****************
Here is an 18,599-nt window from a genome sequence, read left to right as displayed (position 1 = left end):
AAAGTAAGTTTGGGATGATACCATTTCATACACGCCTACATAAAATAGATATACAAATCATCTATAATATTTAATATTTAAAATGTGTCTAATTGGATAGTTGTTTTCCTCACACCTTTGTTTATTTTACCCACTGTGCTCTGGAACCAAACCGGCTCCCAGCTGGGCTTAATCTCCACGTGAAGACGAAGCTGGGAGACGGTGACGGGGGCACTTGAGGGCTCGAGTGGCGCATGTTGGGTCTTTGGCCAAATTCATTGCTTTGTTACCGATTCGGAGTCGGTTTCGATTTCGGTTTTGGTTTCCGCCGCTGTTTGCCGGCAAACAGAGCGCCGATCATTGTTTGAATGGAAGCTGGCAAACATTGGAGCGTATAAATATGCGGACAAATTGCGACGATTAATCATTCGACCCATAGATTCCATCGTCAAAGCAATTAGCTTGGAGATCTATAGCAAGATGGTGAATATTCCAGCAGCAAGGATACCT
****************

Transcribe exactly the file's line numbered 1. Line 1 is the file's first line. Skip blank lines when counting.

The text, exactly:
Here is an 18,599-nt window from a genome sequence, read left to right as displayed (position 1 = left end):